Buddleja madagascariensis

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Buddleja madagascariensis
Starr 990105-2915 Buddleja madagascariensis.jpg
Buddleja madagascariensis in Hawaii
Scientific classification edit
Domain: Eukaryota
Kingdom: Plantae
Clade: Tracheophytes
Clade: Angiosperms
Clade: Eudicots
Clade: Asterids
Order: Lamiales
Family: Scrophulariaceae
Genus: Buddleja
Species:
B. madagascariensis
Binomial name
Buddleja madagascariensis
Synonyms
  • Buddleja heterophylla Lindl.
  • Nicodemia madagascariensis (Lam.) Parker

Buddleja madagascariensis, the smokebush or Madagascan butterfly bush, is a species of flowering plant in the figwort family Scrophulariaceae. It is a substantial evergreen shrub with fragrant yellow flowers through autumn and winter.

Description[edit]

Buddleja madagascariensis makes a sparse, lax shrub < 4 metres (13 ft) in height. The dark green leaves are opposite, narrowly ovate, < 12 cm long, with petioles < 2 cm long, the surface bearing impressed reticulate venation, and densely pubescent. The fragrant flowers form slender terminal panicles < 25 centimetres (9.8 in) long, and range in colour from deep yellow, through orange, to pink.[1]

It is endemic to Madagascar, where it grows amongst scrub on mountain slopes to elevations of 600–2,000 metres (2,000–6,600 ft).[2]

Cultivation[edit]

The species was first named and described by Lamarck in 1792, and introduced to cultivation in 1827.[3] It was listed by Masters in his Hortus duroverni Canterbury nursery catalogue of 1831 (as B. heterophylla).

Buddleja madagascariensis is cultivated as an ornamental plant. Intolerant of sub-zero (< 32 °F) temperatures, it can only reliably be grown outdoors in subtropical and tropical climate gardens, such as those of Southern California and Florida in the USA, although in temperate coastal regions it can survive on south-facing walls, with added winter frost protection. Elsewhere, it is essentially a conservatory and greenhouse plant. The shrub is grown under glass as part of the NCCPG National Collection of Buddleja held by the Longstock Park Nursery, near Stockbridge, Hampshire, England. Hardiness: RHS H2, USDA zones 9 – 10.[1]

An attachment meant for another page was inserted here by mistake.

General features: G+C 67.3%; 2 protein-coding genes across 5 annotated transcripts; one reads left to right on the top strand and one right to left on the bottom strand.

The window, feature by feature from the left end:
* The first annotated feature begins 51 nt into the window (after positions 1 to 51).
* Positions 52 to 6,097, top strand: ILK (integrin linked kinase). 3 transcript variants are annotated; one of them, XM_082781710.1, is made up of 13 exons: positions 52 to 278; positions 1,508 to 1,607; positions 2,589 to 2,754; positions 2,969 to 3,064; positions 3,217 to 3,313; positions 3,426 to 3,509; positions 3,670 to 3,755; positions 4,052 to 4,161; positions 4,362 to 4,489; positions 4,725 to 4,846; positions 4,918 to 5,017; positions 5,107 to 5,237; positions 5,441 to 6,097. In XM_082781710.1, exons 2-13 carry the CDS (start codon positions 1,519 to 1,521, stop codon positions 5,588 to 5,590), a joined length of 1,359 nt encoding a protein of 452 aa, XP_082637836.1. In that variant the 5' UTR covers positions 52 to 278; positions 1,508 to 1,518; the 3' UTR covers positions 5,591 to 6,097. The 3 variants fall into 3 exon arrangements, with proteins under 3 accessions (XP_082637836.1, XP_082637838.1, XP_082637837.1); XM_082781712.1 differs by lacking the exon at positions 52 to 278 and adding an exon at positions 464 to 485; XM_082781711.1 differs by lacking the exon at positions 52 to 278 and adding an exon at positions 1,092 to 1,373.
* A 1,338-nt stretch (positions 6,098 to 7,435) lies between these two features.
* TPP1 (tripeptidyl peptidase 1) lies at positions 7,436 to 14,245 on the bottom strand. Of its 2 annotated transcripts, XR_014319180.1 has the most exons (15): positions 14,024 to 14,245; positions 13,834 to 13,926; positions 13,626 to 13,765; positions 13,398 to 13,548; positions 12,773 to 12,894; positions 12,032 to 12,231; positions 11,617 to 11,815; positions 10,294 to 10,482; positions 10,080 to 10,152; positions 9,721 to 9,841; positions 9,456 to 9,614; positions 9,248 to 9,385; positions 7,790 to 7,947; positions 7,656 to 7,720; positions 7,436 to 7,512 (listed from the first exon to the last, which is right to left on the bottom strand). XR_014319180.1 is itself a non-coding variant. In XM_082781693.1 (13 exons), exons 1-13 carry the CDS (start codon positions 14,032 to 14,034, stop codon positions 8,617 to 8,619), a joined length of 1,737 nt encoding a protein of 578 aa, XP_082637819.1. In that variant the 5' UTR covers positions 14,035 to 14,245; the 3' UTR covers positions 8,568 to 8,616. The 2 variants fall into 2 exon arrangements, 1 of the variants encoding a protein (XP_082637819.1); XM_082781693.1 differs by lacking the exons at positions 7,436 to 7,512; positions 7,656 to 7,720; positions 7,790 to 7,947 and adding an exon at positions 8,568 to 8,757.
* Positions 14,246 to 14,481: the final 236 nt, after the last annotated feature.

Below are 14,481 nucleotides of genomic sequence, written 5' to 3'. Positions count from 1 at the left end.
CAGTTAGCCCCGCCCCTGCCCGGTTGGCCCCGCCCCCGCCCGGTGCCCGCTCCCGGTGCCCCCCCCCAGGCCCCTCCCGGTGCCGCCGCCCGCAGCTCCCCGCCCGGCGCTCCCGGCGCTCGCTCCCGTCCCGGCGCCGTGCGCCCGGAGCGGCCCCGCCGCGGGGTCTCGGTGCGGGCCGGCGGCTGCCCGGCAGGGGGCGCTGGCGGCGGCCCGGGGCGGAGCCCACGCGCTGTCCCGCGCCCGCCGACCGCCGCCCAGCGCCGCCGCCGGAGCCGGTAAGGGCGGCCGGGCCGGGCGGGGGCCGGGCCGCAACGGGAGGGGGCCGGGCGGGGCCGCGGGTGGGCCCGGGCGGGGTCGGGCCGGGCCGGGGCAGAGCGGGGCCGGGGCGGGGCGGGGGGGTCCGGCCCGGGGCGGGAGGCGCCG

The shrub was accorded the Award of Garden Merit by the Royal Horticultural Society (record 688) in 2002.[4][1]

Naturalised species[edit]

Popular around the world as an ornamental, B. madagascariensis has widely naturalized and is now classified as an invasive species in Hawaii;[5] it can also be found growing wild in southern China,[6] and along the Mediterranean coast of France.[1]

Hybrids[edit]

The species Buddleja madagascariensis was crossed with Buddleja asiatica to create the hybrid cultivars Buddleja 'Lewisiana' and 'Margaret Pike'.[1] It was also found to have naturally hybridized with Buddleja indica in the Grand Bassin of Réunion, an island 200 kilometres (120 mi) east of Madagascar [7]

References[edit]

  1. ^ a b c d e Stuart, D. D. (2006). Buddlejas. RHS Plant Collector Guide. Timber Press, Oregon. ISBN 978-0-88192-688-0
  2. ^ USDA . accessed 11.11.2011
  3. ^ Hillier & Sons. (1990). Hillier's Manual of Trees & Shrubs, 5th Edition.. David & Charles, Newton Abbot.
  4. ^ "RHS Plantfinder - Buddleja madagascariensis". Royal Horticultural Society. Retrieved 21 January 2018.
  5. ^ ISSG accessed 11.11.2011
  6. ^ Li, P. T. & Leeuwenberg, A. J. M. (1996). Loganiaceae, in Wu, Z. & Raven, P. (eds) Flora of China, Vol. 15. Science Press, Beijing, and Missouri Botanical Garden Press, St. Louis, USA. ISBN 978-0915279371 online at www.efloras.org
  7. ^ Leeuwenberg, A. J. M. (1979) The Loganiaceae of Africa XVIII Buddleja L. II, Revision of the African & Asiatic species. H. Veenman & Zonen B. V., Nederland.

External links[edit]